Clayne Crawford shines as a father grappling with his insecurities

The Integrity of Joseph Chambers is tense and terse thriller about a man reckoning with his place in the world. Joseph Chambers (Clayne Crawford) is a family man living in an unnamed rural area. He sells insurance and he’s really good at it. He has a loving wife and healthy children. By any measure, he appears to be successful. But there’s something brewing inside the man everyone calls Joe. Whatever is lurking underneath the family man demeanor is ready to come to the fore. Joe has enough self-awareness to recognize this and he’s preparing for some made up scenario in his head, one where his mettle as a father, a husband, a provider, as a capital-M Man will be put to the test. But the thing about personal reckonings is that you don’t get to control how and when they will manifest. The only thing you can control is how you handle it. With that, writer-director Robert Machoian sends Joe off for a day in the woods to see what man, nature, and God has in store for him.

From the moment we meet Joe it’s clear that he’s unsettled about himself. He’s shaving and whispering a line about “hell’s coming for dinner” over in over, like an actor running lines. He cuts his beard down to a solid Fu Manchu moustache, something his wife, Tess (Jordana Brewster) immediately clocks as out of the ordinary. Joe’s got it in his head that he’s not ready in the event society collapses and he’s called upon to be the ultimate provider. To rectify this, Joe’s plan is to head to the woods for the day where he’ll be by himself and he’s going to bag himself a buck. Man and nature. Joe just needs to stop and borrow a friend’s truck and gun to round out this new persona he’s trying to put on.

Machoian’s script is sparse and almost completely free of exposition, so it puts viewers in an interesting position. We don’t know if Joe is suffering from some sort of mental issue, a mid-life crisis, or something else. Given the little we can glean from how the other characters (and Joe himself) view him, it seems like he’s dealing with some insecurity about his perceived masculinity (or lack thereof). It could be all those things, or it could be none of it. Crawford plays it all with a fragile stoicism. Joe’s trying to keep it all together, but the question of whether that is for his own benefit or everyone else’s looms large. Machoian gives Joe a few moments of peace, unencumbered by the expectations of himself and everyone else. Joe’s postures slackens and he throws rocks, pretending it’s the bottom of the ninth and he’s on the mound. Another moment finds him loudly singing and listening to the echo of his voice. These scenes are brief, but Crawford conveys so much. It helps fill out the picture of who Joe is and sets viewers up for what’s to come.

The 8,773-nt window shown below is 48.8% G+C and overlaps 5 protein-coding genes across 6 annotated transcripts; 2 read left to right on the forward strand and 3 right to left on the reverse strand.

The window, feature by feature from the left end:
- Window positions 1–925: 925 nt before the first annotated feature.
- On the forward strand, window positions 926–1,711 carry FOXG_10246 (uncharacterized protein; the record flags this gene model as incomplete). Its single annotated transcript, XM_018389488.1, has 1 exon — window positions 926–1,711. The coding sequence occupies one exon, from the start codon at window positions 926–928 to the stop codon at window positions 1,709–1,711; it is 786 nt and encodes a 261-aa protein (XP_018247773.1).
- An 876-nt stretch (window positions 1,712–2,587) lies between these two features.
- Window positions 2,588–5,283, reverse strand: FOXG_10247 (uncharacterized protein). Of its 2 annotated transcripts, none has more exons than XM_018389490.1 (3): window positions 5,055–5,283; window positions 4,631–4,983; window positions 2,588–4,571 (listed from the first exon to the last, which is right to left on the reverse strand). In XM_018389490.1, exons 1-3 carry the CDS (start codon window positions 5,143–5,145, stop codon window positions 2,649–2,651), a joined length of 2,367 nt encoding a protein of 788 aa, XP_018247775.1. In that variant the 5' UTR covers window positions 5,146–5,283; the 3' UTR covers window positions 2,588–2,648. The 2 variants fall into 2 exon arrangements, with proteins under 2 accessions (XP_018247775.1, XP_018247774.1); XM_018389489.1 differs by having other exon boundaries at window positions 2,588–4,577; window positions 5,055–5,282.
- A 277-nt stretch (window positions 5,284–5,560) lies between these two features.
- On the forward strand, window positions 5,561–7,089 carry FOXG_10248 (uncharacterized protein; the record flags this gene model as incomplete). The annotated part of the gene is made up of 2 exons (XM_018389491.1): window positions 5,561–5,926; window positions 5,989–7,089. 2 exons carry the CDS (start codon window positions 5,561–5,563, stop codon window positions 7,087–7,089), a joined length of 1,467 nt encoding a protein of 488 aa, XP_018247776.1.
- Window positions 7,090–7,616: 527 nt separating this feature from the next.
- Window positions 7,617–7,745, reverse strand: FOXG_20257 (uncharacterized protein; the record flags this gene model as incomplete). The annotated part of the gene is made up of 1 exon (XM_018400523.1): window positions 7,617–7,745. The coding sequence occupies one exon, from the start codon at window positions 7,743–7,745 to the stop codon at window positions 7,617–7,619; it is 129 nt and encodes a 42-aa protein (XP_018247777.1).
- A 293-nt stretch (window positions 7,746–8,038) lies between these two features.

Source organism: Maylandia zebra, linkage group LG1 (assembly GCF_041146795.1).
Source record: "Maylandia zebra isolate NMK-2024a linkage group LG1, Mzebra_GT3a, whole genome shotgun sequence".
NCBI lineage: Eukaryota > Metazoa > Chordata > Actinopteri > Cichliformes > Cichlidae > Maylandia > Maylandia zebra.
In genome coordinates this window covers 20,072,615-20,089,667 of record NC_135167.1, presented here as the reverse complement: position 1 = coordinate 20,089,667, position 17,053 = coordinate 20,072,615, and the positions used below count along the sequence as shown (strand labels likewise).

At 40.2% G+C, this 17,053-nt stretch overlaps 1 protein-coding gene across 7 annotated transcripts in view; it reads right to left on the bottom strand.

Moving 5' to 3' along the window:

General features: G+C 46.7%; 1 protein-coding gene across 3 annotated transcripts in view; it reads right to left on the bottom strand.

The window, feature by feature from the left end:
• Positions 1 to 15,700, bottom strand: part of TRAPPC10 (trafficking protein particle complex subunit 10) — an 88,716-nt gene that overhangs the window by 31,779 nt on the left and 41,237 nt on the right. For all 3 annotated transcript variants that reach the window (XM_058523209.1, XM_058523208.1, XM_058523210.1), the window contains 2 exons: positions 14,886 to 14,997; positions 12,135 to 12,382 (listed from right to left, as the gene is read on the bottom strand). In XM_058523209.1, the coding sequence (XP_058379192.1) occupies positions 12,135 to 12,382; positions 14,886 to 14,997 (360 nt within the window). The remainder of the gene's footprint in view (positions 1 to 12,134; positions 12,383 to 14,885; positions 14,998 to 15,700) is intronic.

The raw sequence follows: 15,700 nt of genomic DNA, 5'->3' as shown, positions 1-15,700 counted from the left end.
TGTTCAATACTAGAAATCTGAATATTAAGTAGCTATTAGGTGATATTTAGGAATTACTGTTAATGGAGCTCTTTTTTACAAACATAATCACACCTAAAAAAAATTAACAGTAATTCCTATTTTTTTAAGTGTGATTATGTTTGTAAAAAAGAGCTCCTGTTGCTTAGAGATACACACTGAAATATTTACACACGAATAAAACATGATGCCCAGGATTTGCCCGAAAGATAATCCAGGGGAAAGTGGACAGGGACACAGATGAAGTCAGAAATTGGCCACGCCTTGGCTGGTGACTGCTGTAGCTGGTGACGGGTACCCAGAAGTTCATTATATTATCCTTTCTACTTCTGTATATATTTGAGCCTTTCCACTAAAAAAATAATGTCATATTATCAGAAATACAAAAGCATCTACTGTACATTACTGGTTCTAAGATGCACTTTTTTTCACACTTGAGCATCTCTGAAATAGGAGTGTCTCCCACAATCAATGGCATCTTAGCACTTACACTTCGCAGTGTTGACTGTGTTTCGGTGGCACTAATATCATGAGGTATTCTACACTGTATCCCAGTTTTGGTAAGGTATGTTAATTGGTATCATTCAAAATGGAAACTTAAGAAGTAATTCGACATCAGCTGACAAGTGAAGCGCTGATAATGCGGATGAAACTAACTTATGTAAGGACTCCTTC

When Joe’s reckoning arrives, there’s nothing in the world that can prepare Joe for it. I won’t spoil what happens, but you can probably imagine the kind of trouble that might befall someone who is inexperienced with guns and hunting. Joe went into the woods to find out what kind of man he is and certainly comes out with his answer.

On their previous collaboration, 2020’s The Killing of Two Lovers, Machoian and Crawford showed a unique chemistry, and that carries over to The Integrity of Joseph Chambers. Machoian’s directorial style favors long, unbroken shots where his actors have time to work through an array of emotions. Crawford shows great comfort in these shots, patiently working through whatever Joe is dealing with in the current moment. It feels like you can see the wheels turning in Joe’s head in a way that feels authentic and not like actorly showiness. The combined patience of the direction and performance adds to the tension of plot, heightening an already fraught atmosphere.

As the film reaches its conclusion, I found myself at a loss for words. I tried jotting notes down, but I couldn’t find the right words to express how I felt. As the film’s title implies, Joe’s integrity is put to the ultimate test. The movie began with him unsure of who he is and thinking he can turn himself into a different kind of man. It ends with him understanding the kind of man that he is and will always be. I can’t tell which is worse.

The Integrity of Joseph Chambers is available in theaters and on VOD starting February 17th

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